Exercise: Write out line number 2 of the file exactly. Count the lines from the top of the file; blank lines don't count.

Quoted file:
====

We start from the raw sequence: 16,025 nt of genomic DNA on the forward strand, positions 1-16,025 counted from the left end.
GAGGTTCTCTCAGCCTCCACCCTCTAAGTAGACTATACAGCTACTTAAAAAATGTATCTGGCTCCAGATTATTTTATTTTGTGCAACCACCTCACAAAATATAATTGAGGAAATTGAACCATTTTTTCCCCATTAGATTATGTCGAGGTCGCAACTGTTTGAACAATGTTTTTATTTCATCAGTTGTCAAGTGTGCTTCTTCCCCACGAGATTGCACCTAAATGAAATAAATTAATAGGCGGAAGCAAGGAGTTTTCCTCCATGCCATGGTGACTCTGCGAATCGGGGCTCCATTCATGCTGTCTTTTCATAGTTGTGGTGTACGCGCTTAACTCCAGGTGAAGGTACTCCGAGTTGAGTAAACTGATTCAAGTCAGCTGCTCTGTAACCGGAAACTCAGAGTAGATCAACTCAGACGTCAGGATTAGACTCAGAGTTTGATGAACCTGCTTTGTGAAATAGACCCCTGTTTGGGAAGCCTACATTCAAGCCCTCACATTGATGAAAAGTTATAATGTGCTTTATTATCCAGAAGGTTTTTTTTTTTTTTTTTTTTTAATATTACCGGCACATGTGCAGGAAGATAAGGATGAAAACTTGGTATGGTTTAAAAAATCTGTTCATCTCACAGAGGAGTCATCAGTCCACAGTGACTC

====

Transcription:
GAGGTTCTCTCAGCCTCCACCCTCTAAGTAGACTATACAGCTACTTAAAAAATGTATCTGGCTCCAGATTATTTTATTTTGTGCAACCACCTCACAAAATATAATTGAGGAAATTGAACCATTTTTTCCCCATTAGATTATGTCGAGGTCGCAACTGTTTGAACAATGTTTTTATTTCATCAGTTGTCAAGTGTGCTTCTTCCCCACGAGATTGCACCTAAATGAAATAAATTAATAGGCGGAAGCAAGGAGTTTTCCTCCATGCCATGGTGACTCTGCGAATCGGGGCTCCATTCATGCTGTCTTTTCATAGTTGTGGTGTACGCGCTTAACTCCAGGTGAAGGTACTCCGAGTTGAGTAAACTGATTCAAGTCAGCTGCTCTGTAACCGGAAACTCAGAGTAGATCAACTCAGACGTCAGGATTAGACTCAGAGTTTGATGAACCTGCTTTGTGAAATAGACCCCTGTTTGGGAAGCCTACATTCAAGCCCTCACATTGATGAAAAGTTATAATGTGCTTTATTATCCAGAAGGTTTTTTTTTTTTTTTTTTTTTAATATTACCGGCACATGTGCAGGAAGATAAGGATGAAAACTTGGTATGGTTTAAAAAATCTGTTCATCTCACAGAGGAGTCATCAGTCCACAGTGACTC